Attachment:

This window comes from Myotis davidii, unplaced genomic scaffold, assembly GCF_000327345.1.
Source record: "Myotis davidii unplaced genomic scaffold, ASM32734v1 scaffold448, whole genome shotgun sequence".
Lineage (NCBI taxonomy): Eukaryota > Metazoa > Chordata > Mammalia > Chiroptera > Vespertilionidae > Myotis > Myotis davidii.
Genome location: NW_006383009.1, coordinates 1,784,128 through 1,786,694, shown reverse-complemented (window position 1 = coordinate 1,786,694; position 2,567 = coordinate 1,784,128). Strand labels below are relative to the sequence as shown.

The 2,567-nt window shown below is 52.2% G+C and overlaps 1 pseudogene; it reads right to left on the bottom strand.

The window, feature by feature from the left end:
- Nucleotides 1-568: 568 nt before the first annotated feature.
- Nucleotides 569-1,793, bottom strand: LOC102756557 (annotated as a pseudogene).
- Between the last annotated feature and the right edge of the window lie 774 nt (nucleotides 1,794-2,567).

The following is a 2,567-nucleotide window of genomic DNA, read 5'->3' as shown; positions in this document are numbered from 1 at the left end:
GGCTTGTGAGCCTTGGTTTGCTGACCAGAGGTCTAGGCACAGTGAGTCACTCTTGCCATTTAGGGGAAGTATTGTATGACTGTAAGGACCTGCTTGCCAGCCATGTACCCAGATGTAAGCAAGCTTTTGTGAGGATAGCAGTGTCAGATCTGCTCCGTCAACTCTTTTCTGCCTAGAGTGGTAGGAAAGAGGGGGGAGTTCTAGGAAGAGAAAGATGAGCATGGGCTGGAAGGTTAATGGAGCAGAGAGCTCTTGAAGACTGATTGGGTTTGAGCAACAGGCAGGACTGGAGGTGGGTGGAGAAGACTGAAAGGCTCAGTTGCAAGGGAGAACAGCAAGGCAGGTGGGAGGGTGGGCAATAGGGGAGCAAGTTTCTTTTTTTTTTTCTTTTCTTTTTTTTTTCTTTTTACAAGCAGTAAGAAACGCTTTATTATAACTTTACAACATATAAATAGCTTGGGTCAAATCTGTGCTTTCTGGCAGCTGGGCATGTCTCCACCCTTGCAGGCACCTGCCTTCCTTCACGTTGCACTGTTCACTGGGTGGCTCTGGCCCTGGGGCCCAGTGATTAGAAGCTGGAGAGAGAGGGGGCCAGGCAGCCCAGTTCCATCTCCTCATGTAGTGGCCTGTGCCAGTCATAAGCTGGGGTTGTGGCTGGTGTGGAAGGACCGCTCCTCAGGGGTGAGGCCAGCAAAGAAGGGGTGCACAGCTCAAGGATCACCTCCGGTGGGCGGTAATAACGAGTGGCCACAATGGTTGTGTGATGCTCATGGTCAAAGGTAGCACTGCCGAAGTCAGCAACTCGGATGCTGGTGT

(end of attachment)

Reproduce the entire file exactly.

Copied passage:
This window comes from Myotis davidii, unplaced genomic scaffold, assembly GCF_000327345.1.
Source record: "Myotis davidii unplaced genomic scaffold, ASM32734v1 scaffold448, whole genome shotgun sequence".
Lineage (NCBI taxonomy): Eukaryota > Metazoa > Chordata > Mammalia > Chiroptera > Vespertilionidae > Myotis > Myotis davidii.
Genome location: NW_006383009.1, coordinates 1,784,128 through 1,786,694, shown reverse-complemented (window position 1 = coordinate 1,786,694; position 2,567 = coordinate 1,784,128). Strand labels below are relative to the sequence as shown.

The 2,567-nt window shown below is 52.2% G+C and overlaps 1 pseudogene; it reads right to left on the bottom strand.

The window, feature by feature from the left end:
- Nucleotides 1-568: 568 nt before the first annotated feature.
- Nucleotides 569-1,793, bottom strand: LOC102756557 (annotated as a pseudogene).
- Between the last annotated feature and the right edge of the window lie 774 nt (nucleotides 1,794-2,567).

The following is a 2,567-nucleotide window of genomic DNA, read 5'->3' as shown; positions in this document are numbered from 1 at the left end:
GGCTTGTGAGCCTTGGTTTGCTGACCAGAGGTCTAGGCACAGTGAGTCACTCTTGCCATTTAGGGGAAGTATTGTATGACTGTAAGGACCTGCTTGCCAGCCATGTACCCAGATGTAAGCAAGCTTTTGTGAGGATAGCAGTGTCAGATCTGCTCCGTCAACTCTTTTCTGCCTAGAGTGGTAGGAAAGAGGGGGGAGTTCTAGGAAGAGAAAGATGAGCATGGGCTGGAAGGTTAATGGAGCAGAGAGCTCTTGAAGACTGATTGGGTTTGAGCAACAGGCAGGACTGGAGGTGGGTGGAGAAGACTGAAAGGCTCAGTTGCAAGGGAGAACAGCAAGGCAGGTGGGAGGGTGGGCAATAGGGGAGCAAGTTTCTTTTTTTTTTTCTTTTCTTTTTTTTTTCTTTTTACAAGCAGTAAGAAACGCTTTATTATAACTTTACAACATATAAATAGCTTGGGTCAAATCTGTGCTTTCTGGCAGCTGGGCATGTCTCCACCCTTGCAGGCACCTGCCTTCCTTCACGTTGCACTGTTCACTGGGTGGCTCTGGCCCTGGGGCCCAGTGATTAGAAGCTGGAGAGAGAGGGGGCCAGGCAGCCCAGTTCCATCTCCTCATGTAGTGGCCTGTGCCAGTCATAAGCTGGGGTTGTGGCTGGTGTGGAAGGACCGCTCCTCAGGGGTGAGGCCAGCAAAGAAGGGGTGCACAGCTCAAGGATCACCTCCGGTGGGCGGTAATAACGAGTGGCCACAATGGTTGTGTGATGCTCATGGTCAAAGGTAGCACTGCCGAAGTCAGCAACTCGGATGCTGGTGT